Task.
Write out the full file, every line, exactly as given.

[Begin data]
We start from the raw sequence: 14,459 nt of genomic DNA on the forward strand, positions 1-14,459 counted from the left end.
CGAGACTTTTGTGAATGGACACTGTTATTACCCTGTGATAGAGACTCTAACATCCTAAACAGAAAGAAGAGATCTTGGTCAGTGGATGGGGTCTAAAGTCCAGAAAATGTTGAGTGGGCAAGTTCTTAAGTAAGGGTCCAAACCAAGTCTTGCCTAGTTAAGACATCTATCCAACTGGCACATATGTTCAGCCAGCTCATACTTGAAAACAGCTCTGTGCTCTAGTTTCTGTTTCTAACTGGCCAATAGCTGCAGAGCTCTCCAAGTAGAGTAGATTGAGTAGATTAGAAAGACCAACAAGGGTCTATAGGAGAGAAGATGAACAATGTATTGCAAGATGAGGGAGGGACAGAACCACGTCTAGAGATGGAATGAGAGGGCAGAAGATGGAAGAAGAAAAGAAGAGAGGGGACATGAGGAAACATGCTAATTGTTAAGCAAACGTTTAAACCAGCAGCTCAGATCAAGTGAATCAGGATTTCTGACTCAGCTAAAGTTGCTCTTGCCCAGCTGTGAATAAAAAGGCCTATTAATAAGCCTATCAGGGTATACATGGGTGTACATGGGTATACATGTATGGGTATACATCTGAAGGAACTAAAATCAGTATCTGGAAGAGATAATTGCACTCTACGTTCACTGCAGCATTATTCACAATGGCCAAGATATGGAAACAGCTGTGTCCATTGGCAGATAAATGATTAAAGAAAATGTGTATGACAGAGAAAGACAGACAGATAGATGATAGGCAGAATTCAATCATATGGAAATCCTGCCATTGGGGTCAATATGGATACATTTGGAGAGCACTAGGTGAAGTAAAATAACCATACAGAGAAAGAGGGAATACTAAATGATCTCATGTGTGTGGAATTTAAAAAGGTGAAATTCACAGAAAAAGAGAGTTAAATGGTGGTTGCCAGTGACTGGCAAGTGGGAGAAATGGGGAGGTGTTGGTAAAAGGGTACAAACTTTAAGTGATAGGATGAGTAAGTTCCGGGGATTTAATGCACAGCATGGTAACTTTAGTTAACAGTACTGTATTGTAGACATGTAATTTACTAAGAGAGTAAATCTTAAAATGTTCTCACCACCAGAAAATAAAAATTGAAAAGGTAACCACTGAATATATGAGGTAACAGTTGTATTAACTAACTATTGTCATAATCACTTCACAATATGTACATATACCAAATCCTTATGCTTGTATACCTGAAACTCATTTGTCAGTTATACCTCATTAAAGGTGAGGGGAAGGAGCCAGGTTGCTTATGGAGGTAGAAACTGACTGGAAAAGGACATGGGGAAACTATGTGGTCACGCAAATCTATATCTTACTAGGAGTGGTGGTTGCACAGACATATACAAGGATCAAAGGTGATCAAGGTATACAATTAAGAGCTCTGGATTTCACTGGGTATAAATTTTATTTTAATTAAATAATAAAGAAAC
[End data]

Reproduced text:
We start from the raw sequence: 14,459 nt of genomic DNA on the forward strand, positions 1-14,459 counted from the left end.
CGAGACTTTTGTGAATGGACACTGTTATTACCCTGTGATAGAGACTCTAACATCCTAAACAGAAAGAAGAGATCTTGGTCAGTGGATGGGGTCTAAAGTCCAGAAAATGTTGAGTGGGCAAGTTCTTAAGTAAGGGTCCAAACCAAGTCTTGCCTAGTTAAGACATCTATCCAACTGGCACATATGTTCAGCCAGCTCATACTTGAAAACAGCTCTGTGCTCTAGTTTCTGTTTCTAACTGGCCAATAGCTGCAGAGCTCTCCAAGTAGAGTAGATTGAGTAGATTAGAAAGACCAACAAGGGTCTATAGGAGAGAAGATGAACAATGTATTGCAAGATGAGGGAGGGACAGAACCACGTCTAGAGATGGAATGAGAGGGCAGAAGATGGAAGAAGAAAAGAAGAGAGGGGACATGAGGAAACATGCTAATTGTTAAGCAAACGTTTAAACCAGCAGCTCAGATCAAGTGAATCAGGATTTCTGACTCAGCTAAAGTTGCTCTTGCCCAGCTGTGAATAAAAAGGCCTATTAATAAGCCTATCAGGGTATACATGGGTGTACATGGGTATACATGTATGGGTATACATCTGAAGGAACTAAAATCAGTATCTGGAAGAGATAATTGCACTCTACGTTCACTGCAGCATTATTCACAATGGCCAAGATATGGAAACAGCTGTGTCCATTGGCAGATAAATGATTAAAGAAAATGTGTATGACAGAGAAAGACAGACAGATAGATGATAGGCAGAATTCAATCATATGGAAATCCTGCCATTGGGGTCAATATGGATACATTTGGAGAGCACTAGGTGAAGTAAAATAACCATACAGAGAAAGAGGGAATACTAAATGATCTCATGTGTGTGGAATTTAAAAAGGTGAAATTCACAGAAAAAGAGAGTTAAATGGTGGTTGCCAGTGACTGGCAAGTGGGAGAAATGGGGAGGTGTTGGTAAAAGGGTACAAACTTTAAGTGATAGGATGAGTAAGTTCCGGGGATTTAATGCACAGCATGGTAACTTTAGTTAACAGTACTGTATTGTAGACATGTAATTTACTAAGAGAGTAAATCTTAAAATGTTCTCACCACCAGAAAATAAAAATTGAAAAGGTAACCACTGAATATATGAGGTAACAGTTGTATTAACTAACTATTGTCATAATCACTTCACAATATGTACATATACCAAATCCTTATGCTTGTATACCTGAAACTCATTTGTCAGTTATACCTCATTAAAGGTGAGGGGAAGGAGCCAGGTTGCTTATGGAGGTAGAAACTGACTGGAAAAGGACATGGGGAAACTATGTGGTCACGCAAATCTATATCTTACTAGGAGTGGTGGTTGCACAGACATATACAAGGATCAAAGGTGATCAAGGTATACAATTAAGAGCTCTGGATTTCACTGGGTATAAATTTTATTTTAATTAAATAATAAAGAAAC